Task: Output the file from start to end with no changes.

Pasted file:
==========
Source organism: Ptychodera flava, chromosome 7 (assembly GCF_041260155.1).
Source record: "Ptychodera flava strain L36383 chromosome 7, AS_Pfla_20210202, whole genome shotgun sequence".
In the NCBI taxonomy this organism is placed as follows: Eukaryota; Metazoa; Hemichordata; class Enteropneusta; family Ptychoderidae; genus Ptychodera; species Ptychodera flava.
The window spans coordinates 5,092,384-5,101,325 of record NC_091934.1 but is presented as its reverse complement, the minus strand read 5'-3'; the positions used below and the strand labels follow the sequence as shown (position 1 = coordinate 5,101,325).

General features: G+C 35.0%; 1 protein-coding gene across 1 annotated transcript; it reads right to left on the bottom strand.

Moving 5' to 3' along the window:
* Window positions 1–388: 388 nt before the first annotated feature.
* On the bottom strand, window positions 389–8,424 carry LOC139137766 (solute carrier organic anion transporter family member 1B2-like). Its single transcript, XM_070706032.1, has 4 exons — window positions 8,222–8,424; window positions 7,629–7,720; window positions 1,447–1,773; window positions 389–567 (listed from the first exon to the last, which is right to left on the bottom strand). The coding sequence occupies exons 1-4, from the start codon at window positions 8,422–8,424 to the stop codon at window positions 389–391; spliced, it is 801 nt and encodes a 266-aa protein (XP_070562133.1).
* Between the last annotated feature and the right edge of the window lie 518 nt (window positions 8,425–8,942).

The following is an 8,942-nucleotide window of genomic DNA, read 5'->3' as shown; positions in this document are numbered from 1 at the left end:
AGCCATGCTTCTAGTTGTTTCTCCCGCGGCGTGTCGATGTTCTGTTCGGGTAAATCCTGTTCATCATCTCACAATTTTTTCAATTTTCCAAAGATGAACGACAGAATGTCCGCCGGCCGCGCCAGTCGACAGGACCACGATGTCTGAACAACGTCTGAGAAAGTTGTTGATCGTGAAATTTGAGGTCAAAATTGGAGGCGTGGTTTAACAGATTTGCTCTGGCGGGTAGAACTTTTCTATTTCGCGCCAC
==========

Source organism: Ptychodera flava, chromosome 7 (assembly GCF_041260155.1).
Source record: "Ptychodera flava strain L36383 chromosome 7, AS_Pfla_20210202, whole genome shotgun sequence".
In the NCBI taxonomy this organism is placed as follows: Eukaryota; Metazoa; Hemichordata; class Enteropneusta; family Ptychoderidae; genus Ptychodera; species Ptychodera flava.
The window spans coordinates 5,092,384-5,101,325 of record NC_091934.1 but is presented as its reverse complement, the minus strand read 5'-3'; the positions used below and the strand labels follow the sequence as shown (position 1 = coordinate 5,101,325).

General features: G+C 35.0%; 1 protein-coding gene across 1 annotated transcript; it reads right to left on the bottom strand.

Moving 5' to 3' along the window:
* Window positions 1–388: 388 nt before the first annotated feature.
* On the bottom strand, window positions 389–8,424 carry LOC139137766 (solute carrier organic anion transporter family member 1B2-like). Its single transcript, XM_070706032.1, has 4 exons — window positions 8,222–8,424; window positions 7,629–7,720; window positions 1,447–1,773; window positions 389–567 (listed from the first exon to the last, which is right to left on the bottom strand). The coding sequence occupies exons 1-4, from the start codon at window positions 8,422–8,424 to the stop codon at window positions 389–391; spliced, it is 801 nt and encodes a 266-aa protein (XP_070562133.1).
* Between the last annotated feature and the right edge of the window lie 518 nt (window positions 8,425–8,942).

The following is an 8,942-nucleotide window of genomic DNA, read 5'->3' as shown; positions in this document are numbered from 1 at the left end:
AGCCATGCTTCTAGTTGTTTCTCCCGCGGCGTGTCGATGTTCTGTTCGGGTAAATCCTGTTCATCATCTCACAATTTTTTCAATTTTCCAAAGATGAACGACAGAATGTCCGCCGGCCGCGCCAGTCGACAGGACCACGATGTCTGAACAACGTCTGAGAAAGTTGTTGATCGTGAAATTTGAGGTCAAAATTGGAGGCGTGGTTTAACAGATTTGCTCTGGCGGGTAGAACTTTTCTATTTCGCGCCAC